Wastewater rates increasing by David Lias A recent study of Vermillion's wastewater treatment plant shows that the facility is straining to meet the current needs of the city.
To meet projected wastewater demands, improvements to the plant will have to be made, and that means user rates will be going up.
Without the improvements, the city could possibly experience an interruption in the ability to treat wastewater to a quality required by the city's surface water discharge permit.
Officials of Banner and Associates, the firm that conducted the study and drafted a proposed facilities plan, told the Vermillion City Council April 5 that an upgrade of the treatment facilities is recommended.
The plan suggests the work be done in two phases. Phase I would proceed with funding applications and engineering in the fall of 2004.
Phase II would proceed with funding applications in the fall of 2005 and engineering in the summer of 2006.
The projected cost of Phase I is $3.6 million. The work will address the biological treatment capacity issue at the
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plant, through the addition of more aeration basin capacity.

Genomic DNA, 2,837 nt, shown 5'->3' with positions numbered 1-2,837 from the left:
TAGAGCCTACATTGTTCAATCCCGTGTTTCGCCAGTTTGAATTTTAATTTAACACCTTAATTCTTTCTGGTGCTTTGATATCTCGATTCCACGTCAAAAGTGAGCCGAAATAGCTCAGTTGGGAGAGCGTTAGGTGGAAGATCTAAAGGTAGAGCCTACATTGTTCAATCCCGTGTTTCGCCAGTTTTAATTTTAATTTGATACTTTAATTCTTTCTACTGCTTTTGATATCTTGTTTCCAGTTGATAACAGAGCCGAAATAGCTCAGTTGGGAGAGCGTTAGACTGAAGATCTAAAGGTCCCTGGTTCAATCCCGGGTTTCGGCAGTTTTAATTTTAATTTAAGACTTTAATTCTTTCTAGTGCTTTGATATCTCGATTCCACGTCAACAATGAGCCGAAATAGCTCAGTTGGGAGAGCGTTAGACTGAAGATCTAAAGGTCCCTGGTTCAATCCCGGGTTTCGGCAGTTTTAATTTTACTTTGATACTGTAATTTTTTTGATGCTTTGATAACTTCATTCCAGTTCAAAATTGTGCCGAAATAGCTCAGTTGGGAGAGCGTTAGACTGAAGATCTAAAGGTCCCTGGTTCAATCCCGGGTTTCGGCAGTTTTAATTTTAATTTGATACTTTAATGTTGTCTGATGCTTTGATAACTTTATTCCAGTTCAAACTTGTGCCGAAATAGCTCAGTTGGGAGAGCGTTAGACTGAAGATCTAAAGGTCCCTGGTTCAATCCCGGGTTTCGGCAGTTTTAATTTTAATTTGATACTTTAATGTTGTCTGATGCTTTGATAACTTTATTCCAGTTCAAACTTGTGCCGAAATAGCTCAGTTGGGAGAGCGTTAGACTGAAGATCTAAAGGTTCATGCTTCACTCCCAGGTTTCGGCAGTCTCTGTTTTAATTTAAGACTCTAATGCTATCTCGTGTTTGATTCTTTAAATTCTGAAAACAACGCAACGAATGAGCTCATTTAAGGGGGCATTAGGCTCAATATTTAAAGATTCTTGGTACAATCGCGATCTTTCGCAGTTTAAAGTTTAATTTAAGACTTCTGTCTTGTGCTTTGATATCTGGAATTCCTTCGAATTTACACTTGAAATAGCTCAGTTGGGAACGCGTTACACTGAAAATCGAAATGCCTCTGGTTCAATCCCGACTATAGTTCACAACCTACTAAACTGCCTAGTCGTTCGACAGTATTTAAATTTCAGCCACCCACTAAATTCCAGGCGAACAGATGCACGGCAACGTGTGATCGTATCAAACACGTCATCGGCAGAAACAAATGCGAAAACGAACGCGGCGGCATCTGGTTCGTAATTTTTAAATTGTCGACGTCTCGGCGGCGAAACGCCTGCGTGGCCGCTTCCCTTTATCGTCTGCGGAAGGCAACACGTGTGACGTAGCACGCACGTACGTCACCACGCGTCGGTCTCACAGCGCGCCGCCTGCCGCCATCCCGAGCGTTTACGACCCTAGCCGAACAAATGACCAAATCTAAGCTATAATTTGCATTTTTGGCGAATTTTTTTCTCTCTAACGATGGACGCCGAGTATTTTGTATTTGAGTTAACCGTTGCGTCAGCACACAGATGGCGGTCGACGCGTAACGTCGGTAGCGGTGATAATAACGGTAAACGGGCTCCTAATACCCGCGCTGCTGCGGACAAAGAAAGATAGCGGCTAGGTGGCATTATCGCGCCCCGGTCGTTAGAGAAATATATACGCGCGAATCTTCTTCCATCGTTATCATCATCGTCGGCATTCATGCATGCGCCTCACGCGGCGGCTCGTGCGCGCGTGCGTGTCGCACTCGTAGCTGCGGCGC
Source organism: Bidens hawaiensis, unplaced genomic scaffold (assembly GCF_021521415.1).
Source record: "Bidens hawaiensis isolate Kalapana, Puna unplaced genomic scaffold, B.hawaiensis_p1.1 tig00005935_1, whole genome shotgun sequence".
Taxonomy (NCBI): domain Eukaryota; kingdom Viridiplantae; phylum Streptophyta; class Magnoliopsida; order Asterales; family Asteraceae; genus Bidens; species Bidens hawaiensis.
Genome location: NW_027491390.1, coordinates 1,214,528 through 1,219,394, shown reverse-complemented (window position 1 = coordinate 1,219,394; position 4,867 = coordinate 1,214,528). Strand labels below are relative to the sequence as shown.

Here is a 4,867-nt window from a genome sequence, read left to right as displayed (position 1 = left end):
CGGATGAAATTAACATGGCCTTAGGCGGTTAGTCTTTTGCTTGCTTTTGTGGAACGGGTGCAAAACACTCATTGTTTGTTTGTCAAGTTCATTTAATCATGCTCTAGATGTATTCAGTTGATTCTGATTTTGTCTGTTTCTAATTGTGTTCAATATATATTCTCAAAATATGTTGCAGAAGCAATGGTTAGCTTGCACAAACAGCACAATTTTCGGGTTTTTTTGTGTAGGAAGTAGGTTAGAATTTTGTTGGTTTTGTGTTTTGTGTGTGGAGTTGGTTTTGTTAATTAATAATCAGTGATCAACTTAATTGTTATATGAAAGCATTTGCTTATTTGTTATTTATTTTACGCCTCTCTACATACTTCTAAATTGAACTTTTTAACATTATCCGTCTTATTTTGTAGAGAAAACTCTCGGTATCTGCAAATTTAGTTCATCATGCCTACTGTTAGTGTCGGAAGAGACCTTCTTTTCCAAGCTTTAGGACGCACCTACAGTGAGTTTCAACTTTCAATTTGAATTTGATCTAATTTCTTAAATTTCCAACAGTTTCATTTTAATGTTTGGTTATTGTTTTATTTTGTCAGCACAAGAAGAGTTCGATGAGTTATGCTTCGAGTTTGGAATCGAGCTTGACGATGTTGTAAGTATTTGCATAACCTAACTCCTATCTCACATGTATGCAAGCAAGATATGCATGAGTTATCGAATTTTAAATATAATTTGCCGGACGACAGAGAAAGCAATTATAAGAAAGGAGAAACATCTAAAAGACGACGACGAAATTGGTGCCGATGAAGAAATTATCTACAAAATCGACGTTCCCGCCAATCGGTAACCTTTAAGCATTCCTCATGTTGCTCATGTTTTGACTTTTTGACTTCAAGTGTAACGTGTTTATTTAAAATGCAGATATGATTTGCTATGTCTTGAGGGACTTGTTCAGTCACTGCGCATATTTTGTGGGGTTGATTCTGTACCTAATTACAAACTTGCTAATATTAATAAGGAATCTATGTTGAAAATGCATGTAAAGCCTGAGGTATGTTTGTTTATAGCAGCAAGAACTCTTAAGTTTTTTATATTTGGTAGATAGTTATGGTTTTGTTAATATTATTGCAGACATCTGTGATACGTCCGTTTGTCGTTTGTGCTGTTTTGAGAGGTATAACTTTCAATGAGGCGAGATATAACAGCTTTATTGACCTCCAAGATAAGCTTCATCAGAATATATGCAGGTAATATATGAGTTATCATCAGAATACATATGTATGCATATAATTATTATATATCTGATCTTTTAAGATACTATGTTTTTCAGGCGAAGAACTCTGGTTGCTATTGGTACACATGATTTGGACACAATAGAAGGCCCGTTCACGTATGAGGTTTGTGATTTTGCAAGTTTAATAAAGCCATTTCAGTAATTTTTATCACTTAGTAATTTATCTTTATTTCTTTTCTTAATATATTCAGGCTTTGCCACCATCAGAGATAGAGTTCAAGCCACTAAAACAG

Phase I will also address major equipment concerns such as the replacement of existing pre-treatment equipment, replacement of filtering equipment, and a conversion to ultraviolet light disinfection. Electrical and mechanical systems also will be improved.
Phase II improvements include the replacement of digester covers and clarifier mechanisms at a cost of approximately $1 million.
The construction of the recommended improvements to the plant will make rate adjustments necessary. Present rates will not generate sufficient revenue to satisfy the debt service and operations and maintenance cost projections for the improvements.
Rates are scheduled to increase gradually over the next four years. The billing for a fixed 3/4-inch wastewater meter, for example, is $8.45 for 2004-05.
That cost will increase to $10.05 for 2005-06, $12.04 for 2006-07, and $12.92 for 2007-08. Similar increases are proposed for other meter sizes in the city.
Without the improvements, the treatment plant will be unable to handle a projected increase in wastewater loads as the city's population increases in future years.
The facility, which has been in continuous service for 19 years, also would not be able to accommodate future industrial development in Vermillion without the improvements.
City officials are attempting to secure grant funds from various sources to help pay for the improvements. If they are successful, it will lessen the financial burden on Vermillion citizens.